Alcohol limits when driving a vessel
You must not drive a vessel when you're under the influence of alcohol or drugs. It's also a good idea for passengers to stay under the limit.
You must not drive a vessel when your blood alcohol concentration (BAC) is over the legal limit or if you’re under the influence of illegal drugs.
Driving under the influence of alcohol or any drug puts everyone on the water at risk.
It's recommended that passengers also stay under the legal limit. Studies show that passengers are just as likely as drivers to be involved in incidents – such as falling overboard – as a result of drinking alcohol. Passengers may also need to respond quickly in a collision, or if the vessel capsizes or is swamped.
When you're on the water, alcohol can affect your coordination, judgement, vision, reaction time and balance more than when you're on land. Waves, motion, vibration, engine noise, weather, wind and spray can all multiply the effects of alcohol.
If you end up in the water, you're more likely to drown if you've been drinking alcohol.
Blood alcohol concentration (BAC) limits
BAC limits apply to:
- the driver – anyone steering or exercising control over a vessel's course or direction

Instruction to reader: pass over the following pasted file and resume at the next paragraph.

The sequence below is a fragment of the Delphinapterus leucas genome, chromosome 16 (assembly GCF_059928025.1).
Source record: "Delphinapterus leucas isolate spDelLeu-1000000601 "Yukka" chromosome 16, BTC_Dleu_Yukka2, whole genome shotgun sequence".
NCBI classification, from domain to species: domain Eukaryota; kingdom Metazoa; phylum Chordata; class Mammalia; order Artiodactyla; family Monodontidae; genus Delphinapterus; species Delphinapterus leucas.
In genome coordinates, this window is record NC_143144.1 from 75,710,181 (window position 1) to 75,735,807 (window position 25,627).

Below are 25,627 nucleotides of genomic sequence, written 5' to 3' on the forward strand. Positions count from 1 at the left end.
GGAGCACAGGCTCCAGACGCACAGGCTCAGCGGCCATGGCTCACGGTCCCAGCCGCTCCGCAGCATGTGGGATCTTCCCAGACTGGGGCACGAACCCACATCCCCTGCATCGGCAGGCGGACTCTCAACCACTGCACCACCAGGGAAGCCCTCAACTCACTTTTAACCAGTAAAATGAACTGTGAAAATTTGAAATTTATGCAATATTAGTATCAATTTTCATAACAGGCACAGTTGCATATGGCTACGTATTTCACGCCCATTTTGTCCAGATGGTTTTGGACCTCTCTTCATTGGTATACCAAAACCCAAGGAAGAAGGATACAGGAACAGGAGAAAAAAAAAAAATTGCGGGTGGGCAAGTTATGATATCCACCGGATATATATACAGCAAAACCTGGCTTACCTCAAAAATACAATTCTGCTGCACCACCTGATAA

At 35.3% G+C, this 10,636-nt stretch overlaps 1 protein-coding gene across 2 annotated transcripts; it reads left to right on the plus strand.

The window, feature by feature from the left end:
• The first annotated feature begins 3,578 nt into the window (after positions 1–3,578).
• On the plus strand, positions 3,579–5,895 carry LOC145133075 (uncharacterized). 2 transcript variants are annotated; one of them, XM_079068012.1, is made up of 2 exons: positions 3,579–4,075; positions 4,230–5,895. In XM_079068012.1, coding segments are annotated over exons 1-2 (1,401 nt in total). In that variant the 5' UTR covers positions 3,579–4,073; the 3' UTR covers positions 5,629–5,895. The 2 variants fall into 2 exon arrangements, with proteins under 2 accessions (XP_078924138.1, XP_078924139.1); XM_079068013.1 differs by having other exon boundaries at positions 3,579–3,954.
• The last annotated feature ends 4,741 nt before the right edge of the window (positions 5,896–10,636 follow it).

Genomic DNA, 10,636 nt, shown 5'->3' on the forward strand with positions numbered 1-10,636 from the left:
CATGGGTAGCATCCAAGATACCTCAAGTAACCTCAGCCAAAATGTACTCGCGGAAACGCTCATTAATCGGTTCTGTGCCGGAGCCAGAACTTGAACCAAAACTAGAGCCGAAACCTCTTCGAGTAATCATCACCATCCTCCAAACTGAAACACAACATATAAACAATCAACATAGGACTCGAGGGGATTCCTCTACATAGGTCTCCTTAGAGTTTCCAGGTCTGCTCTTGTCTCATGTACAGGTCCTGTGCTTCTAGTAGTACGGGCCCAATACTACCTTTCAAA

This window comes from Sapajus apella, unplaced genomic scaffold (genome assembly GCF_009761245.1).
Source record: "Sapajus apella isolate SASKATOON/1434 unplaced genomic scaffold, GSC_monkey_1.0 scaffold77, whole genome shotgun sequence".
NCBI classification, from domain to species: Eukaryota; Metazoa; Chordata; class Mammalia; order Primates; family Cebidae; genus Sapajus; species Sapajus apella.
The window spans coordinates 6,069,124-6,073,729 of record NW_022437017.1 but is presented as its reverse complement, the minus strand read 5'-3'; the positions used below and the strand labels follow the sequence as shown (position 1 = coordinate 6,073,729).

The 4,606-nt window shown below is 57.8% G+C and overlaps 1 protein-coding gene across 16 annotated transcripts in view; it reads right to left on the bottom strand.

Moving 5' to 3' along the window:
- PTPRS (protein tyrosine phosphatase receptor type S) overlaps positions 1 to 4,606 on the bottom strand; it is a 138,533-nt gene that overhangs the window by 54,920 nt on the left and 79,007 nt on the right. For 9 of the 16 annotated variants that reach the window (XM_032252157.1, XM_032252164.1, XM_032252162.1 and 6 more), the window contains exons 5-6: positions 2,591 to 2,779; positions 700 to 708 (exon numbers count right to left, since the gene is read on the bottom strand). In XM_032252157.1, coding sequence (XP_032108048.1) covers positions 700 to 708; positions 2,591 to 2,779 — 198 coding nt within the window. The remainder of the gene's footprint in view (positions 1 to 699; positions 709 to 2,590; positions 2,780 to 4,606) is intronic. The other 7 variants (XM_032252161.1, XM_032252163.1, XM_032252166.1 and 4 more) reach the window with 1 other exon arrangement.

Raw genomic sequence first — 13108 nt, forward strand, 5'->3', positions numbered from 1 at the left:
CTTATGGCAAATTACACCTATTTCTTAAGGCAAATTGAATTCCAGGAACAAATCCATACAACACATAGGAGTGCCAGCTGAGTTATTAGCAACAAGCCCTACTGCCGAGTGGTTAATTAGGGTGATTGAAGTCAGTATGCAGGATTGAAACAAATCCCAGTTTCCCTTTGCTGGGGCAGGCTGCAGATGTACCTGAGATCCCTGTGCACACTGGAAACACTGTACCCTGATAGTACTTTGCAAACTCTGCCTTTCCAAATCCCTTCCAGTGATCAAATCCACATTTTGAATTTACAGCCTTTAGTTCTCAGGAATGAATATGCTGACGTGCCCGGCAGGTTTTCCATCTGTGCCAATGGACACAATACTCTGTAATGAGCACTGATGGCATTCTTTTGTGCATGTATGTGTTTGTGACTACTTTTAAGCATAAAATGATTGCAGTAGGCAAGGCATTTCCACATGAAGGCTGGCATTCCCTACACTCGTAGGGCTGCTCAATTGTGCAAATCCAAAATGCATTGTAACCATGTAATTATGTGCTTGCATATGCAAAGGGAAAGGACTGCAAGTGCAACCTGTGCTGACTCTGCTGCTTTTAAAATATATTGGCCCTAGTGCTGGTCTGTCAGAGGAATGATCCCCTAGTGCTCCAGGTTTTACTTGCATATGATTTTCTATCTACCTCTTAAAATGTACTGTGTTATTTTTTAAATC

- the observer in a vessel that's towing a person
- anyone being towed by a vessel.
As the skipper, you must not let another person drive your vessel if you believe they're over the BAC legal limit or under the influence of illegal drugs.
The BAC legal limit depends on your age and whether you're driving a recreational or commercial vessel.
|Age and vessel||BAC limit|
|Aged under 18 (all vessels)||0.00|
|Aged 18 and over (recreational vessel)||Under 0.05|
|Aged 18 and over (commercial vessel)s||Under 0.02|
It's very difficult for you to estimate your own BAC, even if you know how many drinks you've had. Your size and weight, how tired you are, and variation in alcohol servings can all affect your BAC.
The only way to be sure you're under the limit is to not drink alcohol at all.
If you do intend to drink, it's recommended that you have a plan, such as a designated skipper to get you, your passengers and your vessel home.
Police regularly monitor NSW waterways. They can stop you for random breath testing (RBT) and random drug testing (RDT) when your vessel is underway, including when it is drifting.
If you're over the legal limit, police can give you a court attendance notice. If a court convicts you of an offence, your licence can be cancelled.
It's recommended that you stay under the legal limit when moored, berthed or anchored, just in case you need to move your vessel.